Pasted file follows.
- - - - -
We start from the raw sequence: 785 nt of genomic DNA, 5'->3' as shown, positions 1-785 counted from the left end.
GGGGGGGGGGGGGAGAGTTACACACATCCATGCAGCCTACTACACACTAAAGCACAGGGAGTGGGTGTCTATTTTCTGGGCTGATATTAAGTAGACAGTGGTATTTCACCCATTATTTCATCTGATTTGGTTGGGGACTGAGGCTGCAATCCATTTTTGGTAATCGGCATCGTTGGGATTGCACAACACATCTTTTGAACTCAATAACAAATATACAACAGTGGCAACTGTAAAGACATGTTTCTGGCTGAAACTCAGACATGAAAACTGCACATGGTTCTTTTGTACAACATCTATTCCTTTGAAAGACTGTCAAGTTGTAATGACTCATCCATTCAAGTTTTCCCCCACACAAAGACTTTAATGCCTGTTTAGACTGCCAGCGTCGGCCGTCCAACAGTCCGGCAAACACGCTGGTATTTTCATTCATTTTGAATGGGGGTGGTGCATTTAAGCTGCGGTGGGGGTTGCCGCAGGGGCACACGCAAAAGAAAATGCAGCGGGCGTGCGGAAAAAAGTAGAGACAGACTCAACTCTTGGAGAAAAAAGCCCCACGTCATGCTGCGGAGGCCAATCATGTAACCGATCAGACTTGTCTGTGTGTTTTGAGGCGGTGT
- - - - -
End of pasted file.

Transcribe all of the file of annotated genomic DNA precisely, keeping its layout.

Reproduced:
We start from the raw sequence: 785 nt of genomic DNA, 5'->3' as shown, positions 1-785 counted from the left end.
GGGGGGGGGGGGGAGAGTTACACACATCCATGCAGCCTACTACACACTAAAGCACAGGGAGTGGGTGTCTATTTTCTGGGCTGATATTAAGTAGACAGTGGTATTTCACCCATTATTTCATCTGATTTGGTTGGGGACTGAGGCTGCAATCCATTTTTGGTAATCGGCATCGTTGGGATTGCACAACACATCTTTTGAACTCAATAACAAATATACAACAGTGGCAACTGTAAAGACATGTTTCTGGCTGAAACTCAGACATGAAAACTGCACATGGTTCTTTTGTACAACATCTATTCCTTTGAAAGACTGTCAAGTTGTAATGACTCATCCATTCAAGTTTTCCCCCACACAAAGACTTTAATGCCTGTTTAGACTGCCAGCGTCGGCCGTCCAACAGTCCGGCAAACACGCTGGTATTTTCATTCATTTTGAATGGGGGTGGTGCATTTAAGCTGCGGTGGGGGTTGCCGCAGGGGCACACGCAAAAGAAAATGCAGCGGGCGTGCGGAAAAAAGTAGAGACAGACTCAACTCTTGGAGAAAAAAGCCCCACGTCATGCTGCGGAGGCCAATCATGTAACCGATCAGACTTGTCTGTGTGTTTTGAGGCGGTGT